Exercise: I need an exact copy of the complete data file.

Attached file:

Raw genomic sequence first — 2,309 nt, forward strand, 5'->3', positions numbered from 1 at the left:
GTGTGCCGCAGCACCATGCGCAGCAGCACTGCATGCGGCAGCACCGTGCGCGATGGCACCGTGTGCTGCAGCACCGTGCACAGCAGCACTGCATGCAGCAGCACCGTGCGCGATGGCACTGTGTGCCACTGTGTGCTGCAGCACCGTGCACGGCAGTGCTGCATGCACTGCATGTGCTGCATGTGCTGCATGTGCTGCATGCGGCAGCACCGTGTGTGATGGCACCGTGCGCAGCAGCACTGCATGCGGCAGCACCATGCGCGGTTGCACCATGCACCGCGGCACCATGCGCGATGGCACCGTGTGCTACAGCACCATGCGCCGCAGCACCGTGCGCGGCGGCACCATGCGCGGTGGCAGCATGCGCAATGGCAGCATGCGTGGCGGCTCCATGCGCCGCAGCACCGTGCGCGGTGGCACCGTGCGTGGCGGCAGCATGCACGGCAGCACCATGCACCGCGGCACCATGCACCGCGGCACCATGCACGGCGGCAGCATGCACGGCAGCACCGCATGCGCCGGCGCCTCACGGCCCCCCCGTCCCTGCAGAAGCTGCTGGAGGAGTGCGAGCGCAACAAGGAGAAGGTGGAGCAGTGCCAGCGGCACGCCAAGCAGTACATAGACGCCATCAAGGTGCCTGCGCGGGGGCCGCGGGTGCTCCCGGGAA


Raw genomic sequence first — 2,309 nt, forward strand, 5'->3', positions numbered from 1 at the left:
GTGTGCCGCAGCACCATGCGCAGCAGCACTGCATGCGGCAGCACCGTGCGCGATGGCACCGTGTGCTGCAGCACCGTGCACAGCAGCACTGCATGCAGCAGCACCGTGCGCGATGGCACTGTGTGCCACTGTGTGCTGCAGCACCGTGCACGGCAGTGCTGCATGCACTGCATGTGCTGCATGTGCTGCATGTGCTGCATGCGGCAGCACCGTGTGTGATGGCACCGTGCGCAGCAGCACTGCATGCGGCAGCACCATGCGCGGTTGCACCATGCACCGCGGCACCATGCGCGATGGCACCGTGTGCTACAGCACCATGCGCCGCAGCACCGTGCGCGGCGGCACCATGCGCGGTGGCAGCATGCGCAATGGCAGCATGCGTGGCGGCTCCATGCGCCGCAGCACCGTGCGCGGTGGCACCGTGCGTGGCGGCAGCATGCACGGCAGCACCATGCACCGCGGCACCATGCACCGCGGCACCATGCACGGCGGCAGCATGCACGGCAGCACCGCATGCGCCGGCGCCTCACGGCCCCCCCGTCCCTGCAGAAGCTGCTGGAGGAGTGCGAGCGCAACAAGGAGAAGGTGGAGCAGTGCCAGCGGCACGCCAAGCAGTACATAGACGCCATCAAGGTGCCTGCGCGGGGGCCGCGGGTGCTCCCGGGAA